Moreover, the question of existence of free will was strongly influenced by Laplace’s famous thought experiment called Laplace’s Demon (1951). His argument is against the existence of free will but this argument’s foundation has been weakened by the discovery of quantum mechanics and the advance of computer science. The detailed argument can be found in his work A Philosophical Essay on Probabilities (1951). The interesting fact is that whereas science on the one hand weakens the argument for hard determinism in computing theory and physics, it also strengthens it by neuroscience and cognitive theory.

The last point worth noting is that the debate of free will may set out the boundary of ethics. The discussion of morals and ethics always assumes the existence of free will which is debatable. If the non-existence of free will is proved, the discussion of morals and ethics will be largely affected and some work has already been done to address this issue. For example, Aaron Bramson (2013) argues that the biological make-up of humans can sufficiently assume a moral theory without the presence of free will. His position is subject to further discussion.

The discussion of free will has broadened the horizons of study of philosophy, science and arts. It seems to me that this discussion will never end. However, I would also like to point out the essence of this type of discussion is not to discover an ultimate answer to the matter in question, but to seek the discussion itself that brings enlightenment through discussion.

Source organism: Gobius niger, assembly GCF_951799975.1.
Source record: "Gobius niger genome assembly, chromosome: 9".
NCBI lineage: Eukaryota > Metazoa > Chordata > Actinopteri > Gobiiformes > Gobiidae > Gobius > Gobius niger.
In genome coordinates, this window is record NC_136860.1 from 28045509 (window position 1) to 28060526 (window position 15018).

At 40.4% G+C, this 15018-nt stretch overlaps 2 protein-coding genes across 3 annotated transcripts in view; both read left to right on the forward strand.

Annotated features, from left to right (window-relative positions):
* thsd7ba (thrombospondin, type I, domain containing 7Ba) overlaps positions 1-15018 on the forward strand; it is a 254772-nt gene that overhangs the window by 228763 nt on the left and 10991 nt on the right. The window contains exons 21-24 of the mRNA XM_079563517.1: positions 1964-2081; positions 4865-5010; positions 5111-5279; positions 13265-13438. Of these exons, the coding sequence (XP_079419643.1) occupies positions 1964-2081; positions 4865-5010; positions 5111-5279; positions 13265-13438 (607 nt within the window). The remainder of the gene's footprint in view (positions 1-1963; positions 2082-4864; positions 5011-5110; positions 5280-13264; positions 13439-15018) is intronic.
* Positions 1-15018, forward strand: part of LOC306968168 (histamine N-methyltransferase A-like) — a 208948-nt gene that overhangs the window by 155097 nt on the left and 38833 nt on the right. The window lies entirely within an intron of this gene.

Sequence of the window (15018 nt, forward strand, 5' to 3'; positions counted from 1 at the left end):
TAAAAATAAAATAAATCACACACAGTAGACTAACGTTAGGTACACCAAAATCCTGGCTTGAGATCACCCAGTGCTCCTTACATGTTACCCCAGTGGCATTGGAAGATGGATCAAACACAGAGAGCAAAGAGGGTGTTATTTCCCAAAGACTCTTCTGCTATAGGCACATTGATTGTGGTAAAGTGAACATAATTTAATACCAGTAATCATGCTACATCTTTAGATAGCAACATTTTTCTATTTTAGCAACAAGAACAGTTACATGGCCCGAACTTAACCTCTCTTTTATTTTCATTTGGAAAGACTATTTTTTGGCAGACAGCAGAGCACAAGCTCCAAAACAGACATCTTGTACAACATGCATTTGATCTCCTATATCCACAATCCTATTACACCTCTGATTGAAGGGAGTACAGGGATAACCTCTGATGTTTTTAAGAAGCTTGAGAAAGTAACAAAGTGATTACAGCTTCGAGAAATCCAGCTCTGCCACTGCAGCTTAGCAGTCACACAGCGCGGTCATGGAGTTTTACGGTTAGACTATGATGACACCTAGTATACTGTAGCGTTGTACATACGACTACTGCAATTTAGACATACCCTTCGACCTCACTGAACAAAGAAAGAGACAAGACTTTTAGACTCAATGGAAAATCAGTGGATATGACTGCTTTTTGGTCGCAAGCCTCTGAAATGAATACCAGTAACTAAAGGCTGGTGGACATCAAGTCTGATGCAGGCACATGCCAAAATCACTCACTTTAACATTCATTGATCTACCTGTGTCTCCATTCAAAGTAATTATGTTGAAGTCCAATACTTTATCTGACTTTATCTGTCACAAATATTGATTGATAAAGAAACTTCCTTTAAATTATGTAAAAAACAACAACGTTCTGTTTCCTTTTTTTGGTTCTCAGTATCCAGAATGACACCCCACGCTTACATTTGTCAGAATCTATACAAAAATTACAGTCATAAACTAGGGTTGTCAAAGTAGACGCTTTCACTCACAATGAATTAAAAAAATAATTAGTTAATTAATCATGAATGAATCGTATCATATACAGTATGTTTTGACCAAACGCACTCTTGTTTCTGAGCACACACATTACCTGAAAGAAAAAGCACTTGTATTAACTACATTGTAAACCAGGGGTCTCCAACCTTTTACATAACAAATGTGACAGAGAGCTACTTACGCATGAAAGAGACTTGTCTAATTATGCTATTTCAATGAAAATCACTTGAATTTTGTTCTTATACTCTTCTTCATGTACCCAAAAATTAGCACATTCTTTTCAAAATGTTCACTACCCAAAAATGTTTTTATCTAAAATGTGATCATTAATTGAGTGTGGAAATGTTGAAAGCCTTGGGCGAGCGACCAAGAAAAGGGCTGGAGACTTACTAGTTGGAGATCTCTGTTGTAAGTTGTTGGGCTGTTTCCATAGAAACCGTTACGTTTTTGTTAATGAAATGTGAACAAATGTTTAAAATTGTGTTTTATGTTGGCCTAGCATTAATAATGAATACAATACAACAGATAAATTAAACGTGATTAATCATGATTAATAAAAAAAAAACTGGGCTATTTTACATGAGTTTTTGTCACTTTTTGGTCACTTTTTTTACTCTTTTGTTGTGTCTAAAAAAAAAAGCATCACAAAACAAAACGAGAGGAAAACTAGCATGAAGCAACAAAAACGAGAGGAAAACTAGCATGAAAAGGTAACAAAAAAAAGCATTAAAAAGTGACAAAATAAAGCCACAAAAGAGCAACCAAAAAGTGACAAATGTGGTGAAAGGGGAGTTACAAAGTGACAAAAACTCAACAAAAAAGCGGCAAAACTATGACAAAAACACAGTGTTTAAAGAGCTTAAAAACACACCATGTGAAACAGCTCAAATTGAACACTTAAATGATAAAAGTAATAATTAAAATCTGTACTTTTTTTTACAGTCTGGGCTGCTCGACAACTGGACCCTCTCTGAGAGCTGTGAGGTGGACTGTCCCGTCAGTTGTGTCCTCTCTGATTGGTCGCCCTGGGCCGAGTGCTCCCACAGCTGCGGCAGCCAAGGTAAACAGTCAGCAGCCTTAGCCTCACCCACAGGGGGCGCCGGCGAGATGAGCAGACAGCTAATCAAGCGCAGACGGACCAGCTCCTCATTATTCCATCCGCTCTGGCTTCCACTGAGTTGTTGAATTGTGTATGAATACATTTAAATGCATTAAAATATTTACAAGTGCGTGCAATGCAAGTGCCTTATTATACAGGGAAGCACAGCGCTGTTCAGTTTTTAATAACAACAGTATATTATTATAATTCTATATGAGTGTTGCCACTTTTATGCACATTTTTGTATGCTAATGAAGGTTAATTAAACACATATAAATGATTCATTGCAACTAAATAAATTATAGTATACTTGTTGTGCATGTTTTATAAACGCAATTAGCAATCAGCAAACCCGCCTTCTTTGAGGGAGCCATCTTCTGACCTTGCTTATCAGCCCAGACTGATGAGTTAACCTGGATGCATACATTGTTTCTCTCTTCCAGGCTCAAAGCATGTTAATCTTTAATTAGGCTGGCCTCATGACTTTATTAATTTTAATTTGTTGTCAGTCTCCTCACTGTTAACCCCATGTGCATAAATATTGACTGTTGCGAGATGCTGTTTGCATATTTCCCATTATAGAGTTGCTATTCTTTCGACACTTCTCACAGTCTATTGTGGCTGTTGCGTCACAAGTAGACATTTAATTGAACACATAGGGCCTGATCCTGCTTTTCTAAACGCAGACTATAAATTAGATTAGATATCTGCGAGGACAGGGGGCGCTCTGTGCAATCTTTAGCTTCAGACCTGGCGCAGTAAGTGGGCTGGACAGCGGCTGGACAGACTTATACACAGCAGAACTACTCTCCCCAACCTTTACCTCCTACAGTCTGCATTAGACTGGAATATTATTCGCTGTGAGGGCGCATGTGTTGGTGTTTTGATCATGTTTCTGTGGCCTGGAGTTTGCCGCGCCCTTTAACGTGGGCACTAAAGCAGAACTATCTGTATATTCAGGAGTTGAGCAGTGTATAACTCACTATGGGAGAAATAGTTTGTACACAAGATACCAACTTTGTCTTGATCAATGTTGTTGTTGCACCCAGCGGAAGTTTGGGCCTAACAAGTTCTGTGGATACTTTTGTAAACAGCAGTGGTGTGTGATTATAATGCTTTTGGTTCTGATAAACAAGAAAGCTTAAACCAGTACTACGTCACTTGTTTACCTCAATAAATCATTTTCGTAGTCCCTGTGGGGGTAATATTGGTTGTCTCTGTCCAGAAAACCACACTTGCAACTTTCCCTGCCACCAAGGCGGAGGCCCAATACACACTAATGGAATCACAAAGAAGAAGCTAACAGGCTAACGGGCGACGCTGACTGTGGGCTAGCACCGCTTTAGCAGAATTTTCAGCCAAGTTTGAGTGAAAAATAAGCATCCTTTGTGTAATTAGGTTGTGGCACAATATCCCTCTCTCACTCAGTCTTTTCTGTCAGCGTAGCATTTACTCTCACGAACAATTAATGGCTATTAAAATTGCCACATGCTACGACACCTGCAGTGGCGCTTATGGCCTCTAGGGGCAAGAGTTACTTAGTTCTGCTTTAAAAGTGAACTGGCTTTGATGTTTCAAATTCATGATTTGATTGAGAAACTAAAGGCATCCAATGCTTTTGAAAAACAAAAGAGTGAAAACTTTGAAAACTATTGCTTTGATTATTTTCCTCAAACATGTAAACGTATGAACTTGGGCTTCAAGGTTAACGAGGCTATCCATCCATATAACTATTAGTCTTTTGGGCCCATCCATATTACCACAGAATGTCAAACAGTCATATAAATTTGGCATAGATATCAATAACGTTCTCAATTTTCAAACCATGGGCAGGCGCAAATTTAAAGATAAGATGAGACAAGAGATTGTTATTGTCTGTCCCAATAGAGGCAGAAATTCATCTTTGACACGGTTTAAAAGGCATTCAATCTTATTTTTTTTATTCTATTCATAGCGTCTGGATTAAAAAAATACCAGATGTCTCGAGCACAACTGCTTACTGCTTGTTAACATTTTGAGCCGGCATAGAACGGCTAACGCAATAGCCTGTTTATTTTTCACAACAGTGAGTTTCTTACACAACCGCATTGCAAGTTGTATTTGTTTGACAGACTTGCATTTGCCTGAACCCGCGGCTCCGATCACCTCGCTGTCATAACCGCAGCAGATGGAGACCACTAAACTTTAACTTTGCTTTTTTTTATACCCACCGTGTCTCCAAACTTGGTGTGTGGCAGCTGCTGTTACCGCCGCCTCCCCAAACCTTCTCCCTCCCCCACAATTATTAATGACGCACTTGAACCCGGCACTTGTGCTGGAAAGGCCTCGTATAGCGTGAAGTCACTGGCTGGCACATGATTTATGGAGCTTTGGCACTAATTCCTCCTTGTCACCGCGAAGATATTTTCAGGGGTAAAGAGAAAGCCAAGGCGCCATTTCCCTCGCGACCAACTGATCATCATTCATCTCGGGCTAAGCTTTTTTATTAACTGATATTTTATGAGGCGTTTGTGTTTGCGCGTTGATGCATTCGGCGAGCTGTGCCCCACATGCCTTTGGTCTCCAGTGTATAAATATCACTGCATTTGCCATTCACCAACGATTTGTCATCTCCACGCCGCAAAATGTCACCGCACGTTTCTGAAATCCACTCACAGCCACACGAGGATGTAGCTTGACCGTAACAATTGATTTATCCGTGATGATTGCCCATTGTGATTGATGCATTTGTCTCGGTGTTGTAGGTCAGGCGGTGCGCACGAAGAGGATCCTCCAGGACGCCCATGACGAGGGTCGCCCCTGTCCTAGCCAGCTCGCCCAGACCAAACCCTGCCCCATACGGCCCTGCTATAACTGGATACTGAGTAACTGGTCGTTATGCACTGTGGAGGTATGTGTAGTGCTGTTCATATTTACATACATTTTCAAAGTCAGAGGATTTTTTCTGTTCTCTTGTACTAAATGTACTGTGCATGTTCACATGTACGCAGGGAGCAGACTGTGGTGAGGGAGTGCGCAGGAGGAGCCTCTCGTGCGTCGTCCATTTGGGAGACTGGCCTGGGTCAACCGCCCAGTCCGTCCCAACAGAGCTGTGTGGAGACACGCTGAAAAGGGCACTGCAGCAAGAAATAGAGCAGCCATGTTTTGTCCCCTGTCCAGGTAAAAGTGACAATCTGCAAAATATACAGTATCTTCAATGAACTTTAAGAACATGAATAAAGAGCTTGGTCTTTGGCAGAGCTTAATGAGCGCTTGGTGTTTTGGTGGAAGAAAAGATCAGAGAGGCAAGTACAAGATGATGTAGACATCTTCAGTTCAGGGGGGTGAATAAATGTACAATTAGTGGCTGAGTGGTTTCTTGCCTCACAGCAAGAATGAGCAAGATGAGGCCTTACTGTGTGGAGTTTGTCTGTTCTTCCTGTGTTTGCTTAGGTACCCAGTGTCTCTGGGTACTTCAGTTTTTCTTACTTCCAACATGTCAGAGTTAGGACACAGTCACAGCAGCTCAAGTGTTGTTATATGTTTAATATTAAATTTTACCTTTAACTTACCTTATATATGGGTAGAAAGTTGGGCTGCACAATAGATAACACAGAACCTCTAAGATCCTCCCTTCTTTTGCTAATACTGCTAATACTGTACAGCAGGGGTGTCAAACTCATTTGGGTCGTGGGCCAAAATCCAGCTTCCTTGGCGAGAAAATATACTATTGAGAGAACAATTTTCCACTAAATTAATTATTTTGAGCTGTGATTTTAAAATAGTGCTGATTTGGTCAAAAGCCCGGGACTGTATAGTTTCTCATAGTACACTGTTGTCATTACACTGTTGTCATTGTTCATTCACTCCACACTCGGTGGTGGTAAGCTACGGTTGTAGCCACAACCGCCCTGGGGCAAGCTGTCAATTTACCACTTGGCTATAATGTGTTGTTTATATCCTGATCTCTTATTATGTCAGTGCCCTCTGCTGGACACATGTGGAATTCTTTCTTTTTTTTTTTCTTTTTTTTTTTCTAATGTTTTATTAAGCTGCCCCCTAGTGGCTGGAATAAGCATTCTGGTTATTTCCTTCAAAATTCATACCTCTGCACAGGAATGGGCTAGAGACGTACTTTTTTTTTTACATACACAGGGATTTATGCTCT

Bramson, A. L. (2013). Ethics without free will. Retrieved from http://bramson.net/academ/public/Bramson-Ethics%20without%20Free%20Will.pdf

Chan, J. (2012). Being philosophical: Invitation to philosophical thinking. HK: McGraw Hill.

Hinsen, K. (2010). Letter: A scientific model for free will is impossible. Proceedings of the National Academy of Sciences, 107(38), E149.

Hume, D. (2003). A treatise of human nature. NY: Dover.

Laplace, P. S. (1951). A philosophical essay on probabilities (6th ed.) (F. W. Truscott and E. L. Emory Trans.) NY: Dover Publications.

Libet, B. (1985). Unconscious cerebral initiative and the role of conscious will in voluntary action. The Behavioral and Brian Sciences, 8, 529-566.

Schrödinger, E. (1935). Die gegenwärtige Situation in der Quantenmechanik. Naturwissenschaften, 23 (49), 823-828.



This article is connected to a course assignment inviting students’ opinions on eight contemporary philosophical questions. Students are required to research one essay topic [in this case ‘Freedom’] and discuss findings and personal observations in a form that includes dialogue.



Zhuhai Ye was born in Chengdu, China in 1990. He is now a senior student in The Hong Kong Polytechnic University working towards a BEng in Electronic and Information Engineering and a BBA in Marketing. His current research interests include machine learning, buyer behavior modeling and AC-LED optimal configuration.